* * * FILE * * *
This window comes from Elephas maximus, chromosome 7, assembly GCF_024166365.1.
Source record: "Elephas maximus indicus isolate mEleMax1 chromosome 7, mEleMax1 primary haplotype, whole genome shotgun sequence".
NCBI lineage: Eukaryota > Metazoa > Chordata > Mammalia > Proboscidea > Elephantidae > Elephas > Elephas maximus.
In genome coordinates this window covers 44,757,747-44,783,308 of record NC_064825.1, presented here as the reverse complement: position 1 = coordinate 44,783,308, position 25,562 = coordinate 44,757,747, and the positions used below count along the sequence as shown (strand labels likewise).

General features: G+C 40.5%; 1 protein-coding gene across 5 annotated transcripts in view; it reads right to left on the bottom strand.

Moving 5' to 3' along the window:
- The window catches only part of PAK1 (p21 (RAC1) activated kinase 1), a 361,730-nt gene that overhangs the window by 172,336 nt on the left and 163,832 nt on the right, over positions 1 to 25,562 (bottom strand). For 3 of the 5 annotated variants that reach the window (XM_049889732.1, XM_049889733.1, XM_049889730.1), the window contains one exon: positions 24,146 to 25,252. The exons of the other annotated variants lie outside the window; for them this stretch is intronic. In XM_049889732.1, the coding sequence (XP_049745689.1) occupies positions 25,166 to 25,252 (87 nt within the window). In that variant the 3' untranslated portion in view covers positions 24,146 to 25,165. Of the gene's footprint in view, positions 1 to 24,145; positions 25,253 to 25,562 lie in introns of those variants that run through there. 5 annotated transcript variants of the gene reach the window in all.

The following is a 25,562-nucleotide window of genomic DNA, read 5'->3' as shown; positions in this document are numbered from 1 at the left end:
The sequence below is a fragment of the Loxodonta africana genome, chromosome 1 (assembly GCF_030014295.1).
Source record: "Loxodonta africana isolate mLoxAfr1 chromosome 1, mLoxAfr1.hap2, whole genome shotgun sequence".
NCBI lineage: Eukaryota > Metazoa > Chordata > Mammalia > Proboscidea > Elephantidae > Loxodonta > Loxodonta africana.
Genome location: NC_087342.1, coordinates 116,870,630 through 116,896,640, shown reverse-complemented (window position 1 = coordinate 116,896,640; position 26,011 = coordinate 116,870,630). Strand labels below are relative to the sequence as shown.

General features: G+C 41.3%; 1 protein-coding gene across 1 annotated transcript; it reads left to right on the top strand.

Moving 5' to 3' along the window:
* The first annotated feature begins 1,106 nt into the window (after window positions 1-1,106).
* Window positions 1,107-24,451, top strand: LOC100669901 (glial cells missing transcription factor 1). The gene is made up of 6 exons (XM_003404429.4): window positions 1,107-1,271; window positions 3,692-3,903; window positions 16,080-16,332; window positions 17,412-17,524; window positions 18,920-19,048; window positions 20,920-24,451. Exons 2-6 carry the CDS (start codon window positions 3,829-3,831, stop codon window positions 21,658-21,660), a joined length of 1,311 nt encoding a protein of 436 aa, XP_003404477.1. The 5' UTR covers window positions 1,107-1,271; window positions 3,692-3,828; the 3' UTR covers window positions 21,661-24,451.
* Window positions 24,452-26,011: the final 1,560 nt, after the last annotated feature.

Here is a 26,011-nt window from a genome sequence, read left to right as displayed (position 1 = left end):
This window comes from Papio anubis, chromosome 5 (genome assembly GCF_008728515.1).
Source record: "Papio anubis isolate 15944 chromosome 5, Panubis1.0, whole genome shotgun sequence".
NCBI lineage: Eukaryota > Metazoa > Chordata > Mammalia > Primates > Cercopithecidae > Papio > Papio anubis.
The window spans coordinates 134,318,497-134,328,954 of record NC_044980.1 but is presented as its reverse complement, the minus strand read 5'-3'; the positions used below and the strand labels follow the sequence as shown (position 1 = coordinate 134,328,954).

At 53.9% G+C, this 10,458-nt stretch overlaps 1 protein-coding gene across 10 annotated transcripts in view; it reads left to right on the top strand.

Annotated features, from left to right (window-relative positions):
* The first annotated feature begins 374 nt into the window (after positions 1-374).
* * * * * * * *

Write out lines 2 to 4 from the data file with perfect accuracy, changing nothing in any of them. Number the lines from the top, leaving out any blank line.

Source record: "Elephas maximus indicus isolate mEleMax1 chromosome 7, mEleMax1 primary haplotype, whole genome shotgun sequence".
NCBI lineage: Eukaryota > Metazoa > Chordata > Mammalia > Proboscidea > Elephantidae > Elephas > Elephas maximus.
In genome coordinates this window covers 44,757,747-44,783,308 of record NC_064825.1, presented here as the reverse complement: position 1 = coordinate 44,783,308, position 25,562 = coordinate 44,757,747, and the positions used below count along the sequence as shown (strand labels likewise).